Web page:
|Lucy’s Notebook!: With Inside Secrets on Favorite Menus, Recipes, and Good Entertaining by the Star of “I Love Lucy.” [New York?]: Philip Morris, [1950?]. The Janice Bluestein Longone Culinary Archive. Gift of Janice Bluestein Longone.|
Actor and producer Lucille Ball is best remembered for her title role in I Love Lucy, a 1950s television sitcom featuring the misadventures of Lucy McGillicuddy Ricardo, a housewife who longs for fame, and her husband Ricky Ricardo, played by Lucille’s real-life husband Desi Arnaz, a Cuban-American bandleader, actor, and producer. Lucy was the first sitcom to be shot on three cameras and on film before a studio audience. In Sitcom: A History in 24 Episodes, Saul Austerlitz explains the significance: using three cameras instead of one allowed long shots and close-ups to be captured simultaneously. Previous sitcoms were typically broadcast live on one camera from the East Coast, filmed off a monitor as they aired, and distributed to the West Coast as a low-quality reproduction. Ball and Arnaz, however, leveraged their creative control over the show to record their performance on celluloid and edit the show together before distributing the same high-quality broadcast across the U.S.
Lucy’s Notebook! is written in the bubbly voice of Lucy Ricardo, offering advice on menus, parties, and “how to keep your husband kissing you twice a day.” Photos and “quotes” from Ricky carry the sitcom’s comedic repartee into the text, as when Lucy comments: “Me — I’m always hungry. Big breakfast, big dinner, big in-between snacks, big … well, a girl has to keep up her energy, doesn’t she?” as Ricky’s doubtful-looking floating head asks, “Energy? Sure! But did you ever marry a non-stop explosion …?”
Ham and Egg Nests
Grind the end of leftover baked ham very fine, season with a little dry mustard or Worcestershire sauce. Shape into firm nests on greased baking sheet. Drop an egg into each nest, then sprinkle with salt and pepper. Cover with aluminum foil. Bake in a moderate oven, 350˚F, for 10 to 15 minutes or until eggs are set.
American designer Russel Wright (1904–1976), best known for his innovative designs for dinnerware, had a lifelong preoccupation with nature. His obsession with combining new materials and natural imagery can perhaps best be seen in his Melmac plastic Flair dinnerware line launched in 1959. His pattern Ming Lace Leaves featured tinted leaves of the jade orchid tree, imported from China and imbedded in the dishes, adding variety and individualization to these mass-produced wares. Each piece was unique. Other patterns in the series, but without the leaves, were titled Spring Garden, Arabesque, and Golden Bouquet.
|Buwei Yang Chao. How to Cook and Eat in Chinese = Zhongguo Shi Pu = 中國食譜. New York: The John Day Company, 1945. The Janice Bluestein Longone Culinary Archive. Gift of Janice Bluestein Longone.|
Buwei Yang Chao was born into a prestigious family in Nanjing, China. With the support of an open-minded grandfather, she rejected an arranged betrothal, trained at Tokyo Women’s Medical College, and practiced medicine in Beijing until her marriage to linguist Yuen Ren Chao in 1921 and subsequent immigration to the United States.Buwei Yang Chao’s cookbook is a technically masterful and linguistically witty collaboration with her husband, who took the lead in writing the English prose.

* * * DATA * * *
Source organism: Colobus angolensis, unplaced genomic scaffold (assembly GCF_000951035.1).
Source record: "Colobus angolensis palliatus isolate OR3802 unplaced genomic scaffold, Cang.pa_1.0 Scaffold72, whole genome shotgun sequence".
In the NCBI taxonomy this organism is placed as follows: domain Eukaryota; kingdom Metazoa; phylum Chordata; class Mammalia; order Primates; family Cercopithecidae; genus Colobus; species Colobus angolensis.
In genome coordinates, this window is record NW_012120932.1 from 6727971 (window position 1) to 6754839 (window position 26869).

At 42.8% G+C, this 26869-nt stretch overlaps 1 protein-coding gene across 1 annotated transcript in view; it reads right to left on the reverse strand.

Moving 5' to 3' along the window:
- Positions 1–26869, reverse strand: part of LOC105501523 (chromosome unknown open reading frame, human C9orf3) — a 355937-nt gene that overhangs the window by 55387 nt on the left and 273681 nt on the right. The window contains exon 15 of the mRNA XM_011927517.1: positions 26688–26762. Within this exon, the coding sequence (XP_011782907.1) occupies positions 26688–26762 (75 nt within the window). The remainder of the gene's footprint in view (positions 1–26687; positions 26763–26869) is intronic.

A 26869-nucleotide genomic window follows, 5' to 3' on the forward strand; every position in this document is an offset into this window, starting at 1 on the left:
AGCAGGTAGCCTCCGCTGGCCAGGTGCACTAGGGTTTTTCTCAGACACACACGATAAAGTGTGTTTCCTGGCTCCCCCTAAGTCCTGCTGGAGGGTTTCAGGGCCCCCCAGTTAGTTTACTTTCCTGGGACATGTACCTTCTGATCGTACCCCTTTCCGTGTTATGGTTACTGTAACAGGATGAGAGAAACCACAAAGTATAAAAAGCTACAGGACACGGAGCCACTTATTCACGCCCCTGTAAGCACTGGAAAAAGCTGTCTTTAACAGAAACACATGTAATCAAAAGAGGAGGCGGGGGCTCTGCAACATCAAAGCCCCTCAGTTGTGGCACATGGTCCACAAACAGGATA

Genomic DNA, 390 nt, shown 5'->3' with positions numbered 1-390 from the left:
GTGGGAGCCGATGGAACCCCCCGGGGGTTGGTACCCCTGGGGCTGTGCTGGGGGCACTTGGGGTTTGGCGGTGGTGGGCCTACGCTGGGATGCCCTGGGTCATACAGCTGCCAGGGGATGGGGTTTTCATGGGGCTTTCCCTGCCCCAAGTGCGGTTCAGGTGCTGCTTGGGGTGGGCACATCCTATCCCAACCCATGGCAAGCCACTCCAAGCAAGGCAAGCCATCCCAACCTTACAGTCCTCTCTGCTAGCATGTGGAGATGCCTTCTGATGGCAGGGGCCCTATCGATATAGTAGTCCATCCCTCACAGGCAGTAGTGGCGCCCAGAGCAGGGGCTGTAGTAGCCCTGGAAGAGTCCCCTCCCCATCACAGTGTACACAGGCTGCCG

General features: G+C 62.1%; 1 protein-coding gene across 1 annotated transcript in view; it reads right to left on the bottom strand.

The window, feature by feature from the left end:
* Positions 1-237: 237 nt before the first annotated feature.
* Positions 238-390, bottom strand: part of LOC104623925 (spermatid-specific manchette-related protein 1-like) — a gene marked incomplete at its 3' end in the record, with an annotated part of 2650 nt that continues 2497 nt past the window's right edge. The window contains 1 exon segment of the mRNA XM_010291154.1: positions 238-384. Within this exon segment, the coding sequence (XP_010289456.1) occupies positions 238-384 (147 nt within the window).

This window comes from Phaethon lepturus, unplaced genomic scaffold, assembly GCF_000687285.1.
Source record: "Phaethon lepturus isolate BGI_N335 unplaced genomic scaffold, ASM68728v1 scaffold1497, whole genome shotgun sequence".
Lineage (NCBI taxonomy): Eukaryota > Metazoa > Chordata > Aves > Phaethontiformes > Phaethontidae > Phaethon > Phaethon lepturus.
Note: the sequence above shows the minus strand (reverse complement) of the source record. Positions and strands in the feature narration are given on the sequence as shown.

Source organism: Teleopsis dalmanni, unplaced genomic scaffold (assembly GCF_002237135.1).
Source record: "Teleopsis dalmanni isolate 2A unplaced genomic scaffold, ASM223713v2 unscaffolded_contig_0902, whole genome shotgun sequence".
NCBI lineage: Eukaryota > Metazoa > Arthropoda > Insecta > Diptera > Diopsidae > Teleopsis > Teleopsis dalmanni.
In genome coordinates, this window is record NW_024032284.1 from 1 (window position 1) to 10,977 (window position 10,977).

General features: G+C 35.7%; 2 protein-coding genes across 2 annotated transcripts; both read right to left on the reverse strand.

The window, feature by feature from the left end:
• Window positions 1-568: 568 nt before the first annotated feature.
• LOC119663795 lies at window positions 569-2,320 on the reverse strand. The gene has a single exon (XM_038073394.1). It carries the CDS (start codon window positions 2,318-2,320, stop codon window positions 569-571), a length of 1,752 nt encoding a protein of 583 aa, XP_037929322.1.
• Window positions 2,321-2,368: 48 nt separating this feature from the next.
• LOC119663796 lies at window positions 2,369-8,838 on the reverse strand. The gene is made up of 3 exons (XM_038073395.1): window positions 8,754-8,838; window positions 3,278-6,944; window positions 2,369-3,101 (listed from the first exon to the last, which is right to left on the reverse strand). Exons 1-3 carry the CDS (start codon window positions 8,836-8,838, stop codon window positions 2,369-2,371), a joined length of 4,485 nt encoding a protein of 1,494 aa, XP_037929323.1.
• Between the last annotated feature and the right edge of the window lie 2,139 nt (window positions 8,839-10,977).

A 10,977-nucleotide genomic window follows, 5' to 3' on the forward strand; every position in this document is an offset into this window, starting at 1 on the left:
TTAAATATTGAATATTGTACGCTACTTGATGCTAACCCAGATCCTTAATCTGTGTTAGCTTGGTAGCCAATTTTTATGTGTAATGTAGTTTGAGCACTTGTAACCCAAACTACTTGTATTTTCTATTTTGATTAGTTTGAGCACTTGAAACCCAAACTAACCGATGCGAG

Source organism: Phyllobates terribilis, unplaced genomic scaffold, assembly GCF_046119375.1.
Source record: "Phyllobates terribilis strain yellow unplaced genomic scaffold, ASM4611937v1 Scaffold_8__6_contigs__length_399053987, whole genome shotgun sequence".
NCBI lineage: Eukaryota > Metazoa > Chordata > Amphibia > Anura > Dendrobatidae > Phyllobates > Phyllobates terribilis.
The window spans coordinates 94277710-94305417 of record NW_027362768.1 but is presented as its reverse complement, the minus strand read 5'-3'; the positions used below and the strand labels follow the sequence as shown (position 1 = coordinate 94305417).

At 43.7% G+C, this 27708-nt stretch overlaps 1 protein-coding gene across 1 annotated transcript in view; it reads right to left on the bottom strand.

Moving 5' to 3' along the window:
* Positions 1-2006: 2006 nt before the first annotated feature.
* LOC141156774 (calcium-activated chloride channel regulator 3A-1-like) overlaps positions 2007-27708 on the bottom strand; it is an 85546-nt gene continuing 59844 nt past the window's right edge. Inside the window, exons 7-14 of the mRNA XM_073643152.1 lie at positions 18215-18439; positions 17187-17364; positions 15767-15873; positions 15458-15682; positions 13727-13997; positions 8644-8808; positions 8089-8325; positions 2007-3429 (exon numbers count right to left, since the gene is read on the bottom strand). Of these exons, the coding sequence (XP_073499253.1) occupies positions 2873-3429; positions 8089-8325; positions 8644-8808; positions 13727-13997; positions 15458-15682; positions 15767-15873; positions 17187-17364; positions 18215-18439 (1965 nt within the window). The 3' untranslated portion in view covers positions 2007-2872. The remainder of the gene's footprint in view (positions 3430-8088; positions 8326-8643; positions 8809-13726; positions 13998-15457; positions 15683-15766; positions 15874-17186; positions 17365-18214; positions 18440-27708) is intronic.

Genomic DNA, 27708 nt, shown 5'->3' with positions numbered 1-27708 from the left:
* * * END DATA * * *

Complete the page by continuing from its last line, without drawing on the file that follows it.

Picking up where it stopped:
They coined several American terms for Chinese cooking that have become commonplace, like potstickers and stir-fry. In the latter case, the authors explain, “the term ch’ao . . . cannot be accurately translated into English. Roughly speaking, ch’ao may be defined as a big fire-shallow-fat-continual-stirring-quick-frying-of-cut-up-material with wet seasoning. So we shall call it a stir fry.”
Writing generally about twentieth-century Chinese cookbooks in America, Dr. Yong Chen points out that these texts “were not merely translating or introducing China’s cuisine to American audiences … rather, they represented an unprecedented effort to define and articulate Chinese food.” Dr. Charles W. Hayford argues that How to Cook and Eat in Chinese takes a step further by consciously situating the culinary arts within a post-World War I Wilsonian schema of “cultural internationalism,” in which scholarship and artistic endeavors would be shared amongst nations. Making Chinese food technically accessible, aesthetically appealing, and ultimately important to the everyday American cook was a mission that the authors saw as part of their larger commitment to “a Wilsonian agenda of equality and cosmopolitan world understanding.”
Celery Stirs Mushrooms
1 bunch celery
½ lb. fresh mushrooms
2 tbsp. vegetable oil
2 tbsp. soy sauce
1 tsp. salt
1 tsp. sugar
Wash the celery and cut into inch-long oblique cuts. Wash mushrooms and cut into ¼ inch-thick slices. Heat the vegetable oil in a skillet over a big fire until hot. Then put the mushroom slices in first and stir for 1 min. Then add in the soy sauce, salt, and sugar, and then add in the celery right after and cook together by constantly stirring for 3 min.